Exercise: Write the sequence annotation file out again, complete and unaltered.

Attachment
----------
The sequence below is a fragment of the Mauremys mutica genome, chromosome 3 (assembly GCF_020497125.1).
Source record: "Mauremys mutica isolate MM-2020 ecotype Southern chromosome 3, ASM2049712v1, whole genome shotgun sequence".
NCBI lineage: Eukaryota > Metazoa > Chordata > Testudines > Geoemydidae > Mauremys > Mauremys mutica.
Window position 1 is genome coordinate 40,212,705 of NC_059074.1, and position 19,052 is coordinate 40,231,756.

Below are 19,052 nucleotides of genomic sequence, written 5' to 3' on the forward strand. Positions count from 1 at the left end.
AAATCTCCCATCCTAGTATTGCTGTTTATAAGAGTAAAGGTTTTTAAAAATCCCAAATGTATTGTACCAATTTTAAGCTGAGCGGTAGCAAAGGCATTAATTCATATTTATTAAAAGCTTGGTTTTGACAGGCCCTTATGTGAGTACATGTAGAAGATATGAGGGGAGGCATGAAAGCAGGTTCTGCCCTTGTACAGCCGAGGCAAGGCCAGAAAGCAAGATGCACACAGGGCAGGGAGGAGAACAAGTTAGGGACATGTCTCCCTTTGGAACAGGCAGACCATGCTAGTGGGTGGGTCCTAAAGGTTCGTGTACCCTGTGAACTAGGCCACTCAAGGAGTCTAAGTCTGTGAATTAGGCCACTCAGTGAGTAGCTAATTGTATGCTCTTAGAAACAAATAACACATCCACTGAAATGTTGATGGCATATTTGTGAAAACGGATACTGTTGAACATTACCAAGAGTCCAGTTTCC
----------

The sequence below is a fragment of the Mauremys mutica genome, chromosome 3 (assembly GCF_020497125.1).
Source record: "Mauremys mutica isolate MM-2020 ecotype Southern chromosome 3, ASM2049712v1, whole genome shotgun sequence".
NCBI lineage: Eukaryota > Metazoa > Chordata > Testudines > Geoemydidae > Mauremys > Mauremys mutica.
Window position 1 is genome coordinate 40,212,705 of NC_059074.1, and position 19,052 is coordinate 40,231,756.

Below are 19,052 nucleotides of genomic sequence, written 5' to 3' on the forward strand. Positions count from 1 at the left end.
AAATCTCCCATCCTAGTATTGCTGTTTATAAGAGTAAAGGTTTTTAAAAATCCCAAATGTATTGTACCAATTTTAAGCTGAGCGGTAGCAAAGGCATTAATTCATATTTATTAAAAGCTTGGTTTTGACAGGCCCTTATGTGAGTACATGTAGAAGATATGAGGGGAGGCATGAAAGCAGGTTCTGCCCTTGTACAGCCGAGGCAAGGCCAGAAAGCAAGATGCACACAGGGCAGGGAGGAGAACAAGTTAGGGACATGTCTCCCTTTGGAACAGGCAGACCATGCTAGTGGGTGGGTCCTAAAGGTTCGTGTACCCTGTGAACTAGGCCACTCAAGGAGTCTAAGTCTGTGAATTAGGCCACTCAGTGAGTAGCTAATTGTATGCTCTTAGAAACAAATAACACATCCACTGAAATGTTGATGGCATATTTGTGAAAACGGATACTGTTGAACATTACCAAGAGTCCAGTTTCC